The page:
The COVID Diaries: That Time My Boss Made Fat Jokes About Me

Hi Darling Ones,

Sometimes a memory comes at you so fast and furious you have to blow off work to get it off your chest lest it fester all day. I saw a tweet a few minute ago where a woman talked about quitting her job, and it made me think about if I had ever quit a job, then the floodgates. . .

In the 90s after college I worked at a gas station across the street from my parents’ house. I’ve mentioned this about one thousand times over the past twenty-years of this blog. However, I don’t think I ever mentioned why I stopped working at that gas station.

I quit a mere minutes before I was supposed to start my 3-11 shift. In fact, I might have just done a no call/no show. I don’t know if I formally quit. 1997 was a long time ago.

I quit because Sister #3 came home from the gas station and told me how my boss, Wes, was making fat jokes about me. He said something about his shock that she and I were sisters since she was so thin and petite and I was not. He said something about how she must be so thin because I ate all the food in the house.

Of course I burst into tears. I was so ashamed and humiliated. Even though we’ve come a long way on the word fat, we weren’t there in the nineties. It was the worst thing you could call a white girl, and was shorthand for so many things: lazy, gross, unkempt, ignorant, oblivious, and icky. Here was my boss calling me all these things, in front of my sister and other coworkers. I still blush and my eyes prick with tears remembering it.

I don’t remember exactly what happened immediately after that. Like I said, I don’t know if I called in or not.

What I do remember is almost every person in my life thought I was overreacting, being irrational, especially my mom. The prevailing wisdom was that since I was fat, it was okay for him to make jokes about me and my body. As a fat girl I was supposed to take it because that’s what you get for being a fat girl. They expected me to suck it up and go back to work for that man who disrespected me and act like it was okay for him to do that. After all, he was only kidding. It was just a joke. Why did I have to be so sensitive?

It was the 90s so we didn’t have words like hostile work environment or body-shaming or fatphobia. Or, if we did, I didn’t know them.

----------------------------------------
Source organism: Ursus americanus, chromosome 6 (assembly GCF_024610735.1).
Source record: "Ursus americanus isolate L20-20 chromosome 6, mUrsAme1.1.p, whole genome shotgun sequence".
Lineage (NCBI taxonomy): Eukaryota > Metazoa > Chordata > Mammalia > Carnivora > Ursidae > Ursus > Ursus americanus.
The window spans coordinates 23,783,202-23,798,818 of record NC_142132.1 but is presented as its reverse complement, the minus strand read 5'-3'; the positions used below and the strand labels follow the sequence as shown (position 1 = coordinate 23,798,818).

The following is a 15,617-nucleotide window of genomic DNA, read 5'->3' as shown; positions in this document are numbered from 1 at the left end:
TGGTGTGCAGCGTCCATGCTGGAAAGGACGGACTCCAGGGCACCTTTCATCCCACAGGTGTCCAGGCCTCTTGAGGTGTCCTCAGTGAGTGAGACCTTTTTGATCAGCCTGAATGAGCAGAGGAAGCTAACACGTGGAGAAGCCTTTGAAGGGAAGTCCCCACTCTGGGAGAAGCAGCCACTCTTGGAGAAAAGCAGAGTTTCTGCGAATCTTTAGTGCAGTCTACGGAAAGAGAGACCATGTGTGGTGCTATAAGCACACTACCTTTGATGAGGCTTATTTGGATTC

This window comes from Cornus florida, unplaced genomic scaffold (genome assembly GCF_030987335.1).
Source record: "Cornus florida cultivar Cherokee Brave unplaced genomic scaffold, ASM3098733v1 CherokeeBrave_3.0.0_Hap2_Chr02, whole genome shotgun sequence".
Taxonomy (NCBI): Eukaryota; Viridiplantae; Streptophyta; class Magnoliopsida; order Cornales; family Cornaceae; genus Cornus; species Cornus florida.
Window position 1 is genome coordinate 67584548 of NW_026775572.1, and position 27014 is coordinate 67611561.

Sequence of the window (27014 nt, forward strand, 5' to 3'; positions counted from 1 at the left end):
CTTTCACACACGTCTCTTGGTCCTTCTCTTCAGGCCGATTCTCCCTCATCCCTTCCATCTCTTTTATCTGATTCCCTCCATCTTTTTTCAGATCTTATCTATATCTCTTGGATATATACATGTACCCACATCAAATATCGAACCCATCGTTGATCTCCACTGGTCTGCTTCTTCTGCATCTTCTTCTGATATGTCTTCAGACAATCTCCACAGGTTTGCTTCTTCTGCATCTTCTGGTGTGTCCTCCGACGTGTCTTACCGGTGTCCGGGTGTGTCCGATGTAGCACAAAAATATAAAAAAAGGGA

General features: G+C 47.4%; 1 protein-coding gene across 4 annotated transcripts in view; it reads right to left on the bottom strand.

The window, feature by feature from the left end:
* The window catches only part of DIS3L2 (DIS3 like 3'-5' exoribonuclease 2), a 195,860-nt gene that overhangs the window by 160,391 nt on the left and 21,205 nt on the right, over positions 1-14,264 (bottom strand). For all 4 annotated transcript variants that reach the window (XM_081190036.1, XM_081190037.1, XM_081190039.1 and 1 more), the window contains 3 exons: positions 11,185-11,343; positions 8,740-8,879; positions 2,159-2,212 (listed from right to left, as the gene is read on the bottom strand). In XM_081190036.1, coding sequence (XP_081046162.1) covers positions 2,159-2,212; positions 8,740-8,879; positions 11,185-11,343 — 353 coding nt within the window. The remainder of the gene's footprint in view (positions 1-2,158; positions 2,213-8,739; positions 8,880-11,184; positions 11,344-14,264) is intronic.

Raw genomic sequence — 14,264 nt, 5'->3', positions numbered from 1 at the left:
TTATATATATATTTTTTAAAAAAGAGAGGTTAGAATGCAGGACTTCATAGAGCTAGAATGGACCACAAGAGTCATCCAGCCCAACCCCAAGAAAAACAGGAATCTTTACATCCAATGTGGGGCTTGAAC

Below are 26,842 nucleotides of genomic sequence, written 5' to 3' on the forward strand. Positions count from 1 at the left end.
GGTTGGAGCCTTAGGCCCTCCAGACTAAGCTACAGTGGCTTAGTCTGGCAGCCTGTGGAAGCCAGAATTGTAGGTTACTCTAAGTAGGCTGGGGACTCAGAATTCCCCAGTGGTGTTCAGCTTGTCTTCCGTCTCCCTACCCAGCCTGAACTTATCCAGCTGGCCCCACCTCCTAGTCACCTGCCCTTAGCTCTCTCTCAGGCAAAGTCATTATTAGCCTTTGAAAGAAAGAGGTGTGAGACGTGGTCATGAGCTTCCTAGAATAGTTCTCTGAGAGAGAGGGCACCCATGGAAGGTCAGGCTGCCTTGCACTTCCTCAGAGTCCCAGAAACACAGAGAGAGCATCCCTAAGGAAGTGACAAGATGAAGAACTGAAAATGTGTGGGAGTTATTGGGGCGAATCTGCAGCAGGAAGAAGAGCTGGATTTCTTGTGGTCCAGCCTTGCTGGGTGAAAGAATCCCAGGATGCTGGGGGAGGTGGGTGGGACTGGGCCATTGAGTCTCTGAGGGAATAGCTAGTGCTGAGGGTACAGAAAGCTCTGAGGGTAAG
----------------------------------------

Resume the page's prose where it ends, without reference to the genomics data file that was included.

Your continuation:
I must have filed some sort of official complaint because I know I talked to corporate HR on the phone. I was pretty adamant that I would not work there as long as Wes was in charge. Their solution was, “well, how about you go work at a gas station in Chaska?” And my response was, “Why doesn’t he go work at a gas station in Chaska?”

I know I kept insisting this was discrimination but nothing came of it. He continued to work there. I did not. And my parents were super mad at me for like a month until I got a job at a different gas station, which I got fired from for stealing.*

Looking back, I’m kind of amazed I stood up for myself. I was only 24 and up until that point took all the fatshaming and bullying life had dealt me like a good fatgirl. It had been drilled into me since birth that being fat was a moral failing on my part (my mom still thinks thin people are morally superior) and therefore it was my fault people made jokes at my expense, bullied me, and picked on me. I still have no idea where that sense of self-respect came from. I don’t even know if I would have it now.

But damn, I’m impressed with Gas Station Jodi for standing up and advocating for herself.

Ahh, memories.
*A bunch of us got fired for stealing because they were not keen on us eating the cheese sticks and corndogs without paying for them. They literally wanted us to throw them away. We made like $6/hr.

P.S. This must have all been floating near the surface because yesterday I listened to a playlist called “1996 Rock” and in my head I said, “more like ‘Jodi’s Gas Station Jams.'”

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